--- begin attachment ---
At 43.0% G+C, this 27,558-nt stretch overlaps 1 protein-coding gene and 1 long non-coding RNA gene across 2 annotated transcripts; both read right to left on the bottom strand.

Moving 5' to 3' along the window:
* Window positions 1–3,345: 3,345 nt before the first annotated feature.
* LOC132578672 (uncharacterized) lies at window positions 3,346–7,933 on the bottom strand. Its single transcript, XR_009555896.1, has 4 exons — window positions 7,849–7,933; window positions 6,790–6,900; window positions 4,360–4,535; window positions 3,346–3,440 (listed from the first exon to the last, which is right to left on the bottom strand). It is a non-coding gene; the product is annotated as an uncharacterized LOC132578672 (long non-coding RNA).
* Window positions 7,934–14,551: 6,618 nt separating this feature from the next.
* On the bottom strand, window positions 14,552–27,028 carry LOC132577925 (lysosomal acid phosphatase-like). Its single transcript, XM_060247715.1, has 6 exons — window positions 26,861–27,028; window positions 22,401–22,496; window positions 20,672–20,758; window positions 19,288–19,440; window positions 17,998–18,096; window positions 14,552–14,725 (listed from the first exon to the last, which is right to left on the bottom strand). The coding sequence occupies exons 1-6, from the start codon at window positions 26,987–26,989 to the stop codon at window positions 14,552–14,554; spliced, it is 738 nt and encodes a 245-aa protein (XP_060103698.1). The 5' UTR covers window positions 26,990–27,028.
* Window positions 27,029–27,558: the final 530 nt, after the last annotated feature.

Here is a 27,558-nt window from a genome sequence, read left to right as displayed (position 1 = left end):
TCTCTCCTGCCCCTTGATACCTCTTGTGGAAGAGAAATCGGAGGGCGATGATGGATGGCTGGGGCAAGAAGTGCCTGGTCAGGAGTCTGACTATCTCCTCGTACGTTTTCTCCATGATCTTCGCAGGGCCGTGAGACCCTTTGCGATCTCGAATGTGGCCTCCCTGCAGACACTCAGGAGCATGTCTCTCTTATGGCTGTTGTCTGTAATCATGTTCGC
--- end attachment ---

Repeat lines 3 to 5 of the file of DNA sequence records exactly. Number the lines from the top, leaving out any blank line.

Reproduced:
* Window positions 1–3,345: 3,345 nt before the first annotated feature.
* LOC132578672 (uncharacterized) lies at window positions 3,346–7,933 on the bottom strand. Its single transcript, XR_009555896.1, has 4 exons — window positions 7,849–7,933; window positions 6,790–6,900; window positions 4,360–4,535; window positions 3,346–3,440 (listed from the first exon to the last, which is right to left on the bottom strand). It is a non-coding gene; the product is annotated as an uncharacterized LOC132578672 (long non-coding RNA).
* Window positions 7,934–14,551: 6,618 nt separating this feature from the next.